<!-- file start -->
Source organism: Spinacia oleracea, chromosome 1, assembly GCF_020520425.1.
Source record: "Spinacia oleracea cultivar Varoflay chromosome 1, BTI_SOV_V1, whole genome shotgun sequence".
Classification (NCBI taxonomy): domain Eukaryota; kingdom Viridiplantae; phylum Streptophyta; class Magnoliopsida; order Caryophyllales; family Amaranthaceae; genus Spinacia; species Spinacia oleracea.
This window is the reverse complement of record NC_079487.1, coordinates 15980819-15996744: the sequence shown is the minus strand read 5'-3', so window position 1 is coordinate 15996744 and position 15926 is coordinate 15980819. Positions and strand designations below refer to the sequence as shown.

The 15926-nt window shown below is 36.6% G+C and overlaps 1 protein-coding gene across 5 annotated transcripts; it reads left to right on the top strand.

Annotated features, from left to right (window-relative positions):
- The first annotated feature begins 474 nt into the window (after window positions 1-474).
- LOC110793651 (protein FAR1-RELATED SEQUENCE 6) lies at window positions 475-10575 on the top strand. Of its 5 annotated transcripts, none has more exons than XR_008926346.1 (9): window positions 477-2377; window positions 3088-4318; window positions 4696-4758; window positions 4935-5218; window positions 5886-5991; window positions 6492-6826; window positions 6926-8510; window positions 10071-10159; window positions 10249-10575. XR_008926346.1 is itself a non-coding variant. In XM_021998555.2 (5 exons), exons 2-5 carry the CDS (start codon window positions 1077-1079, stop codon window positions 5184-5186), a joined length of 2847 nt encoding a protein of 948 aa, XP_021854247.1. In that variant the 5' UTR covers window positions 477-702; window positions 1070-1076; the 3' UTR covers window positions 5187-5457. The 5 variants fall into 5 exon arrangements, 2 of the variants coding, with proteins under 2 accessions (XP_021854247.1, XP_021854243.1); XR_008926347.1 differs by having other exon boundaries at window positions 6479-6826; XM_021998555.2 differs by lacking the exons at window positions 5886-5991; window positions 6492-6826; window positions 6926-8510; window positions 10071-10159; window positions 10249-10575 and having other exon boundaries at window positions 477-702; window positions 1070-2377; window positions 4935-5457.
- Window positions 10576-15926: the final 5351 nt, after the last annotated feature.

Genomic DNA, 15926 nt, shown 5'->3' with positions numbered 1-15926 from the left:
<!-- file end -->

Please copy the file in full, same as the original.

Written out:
Source organism: Spinacia oleracea, chromosome 1, assembly GCF_020520425.1.
Source record: "Spinacia oleracea cultivar Varoflay chromosome 1, BTI_SOV_V1, whole genome shotgun sequence".
Classification (NCBI taxonomy): domain Eukaryota; kingdom Viridiplantae; phylum Streptophyta; class Magnoliopsida; order Caryophyllales; family Amaranthaceae; genus Spinacia; species Spinacia oleracea.
This window is the reverse complement of record NC_079487.1, coordinates 15980819-15996744: the sequence shown is the minus strand read 5'-3', so window position 1 is coordinate 15996744 and position 15926 is coordinate 15980819. Positions and strand designations below refer to the sequence as shown.

The 15926-nt window shown below is 36.6% G+C and overlaps 1 protein-coding gene across 5 annotated transcripts; it reads left to right on the top strand.

Annotated features, from left to right (window-relative positions):
- The first annotated feature begins 474 nt into the window (after window positions 1-474).
- LOC110793651 (protein FAR1-RELATED SEQUENCE 6) lies at window positions 475-10575 on the top strand. Of its 5 annotated transcripts, none has more exons than XR_008926346.1 (9): window positions 477-2377; window positions 3088-4318; window positions 4696-4758; window positions 4935-5218; window positions 5886-5991; window positions 6492-6826; window positions 6926-8510; window positions 10071-10159; window positions 10249-10575. XR_008926346.1 is itself a non-coding variant. In XM_021998555.2 (5 exons), exons 2-5 carry the CDS (start codon window positions 1077-1079, stop codon window positions 5184-5186), a joined length of 2847 nt encoding a protein of 948 aa, XP_021854247.1. In that variant the 5' UTR covers window positions 477-702; window positions 1070-1076; the 3' UTR covers window positions 5187-5457. The 5 variants fall into 5 exon arrangements, 2 of the variants coding, with proteins under 2 accessions (XP_021854247.1, XP_021854243.1); XR_008926347.1 differs by having other exon boundaries at window positions 6479-6826; XM_021998555.2 differs by lacking the exons at window positions 5886-5991; window positions 6492-6826; window positions 6926-8510; window positions 10071-10159; window positions 10249-10575 and having other exon boundaries at window positions 477-702; window positions 1070-2377; window positions 4935-5457.
- Window positions 10576-15926: the final 5351 nt, after the last annotated feature.

Genomic DNA, 15926 nt, shown 5'->3' with positions numbered 1-15926 from the left: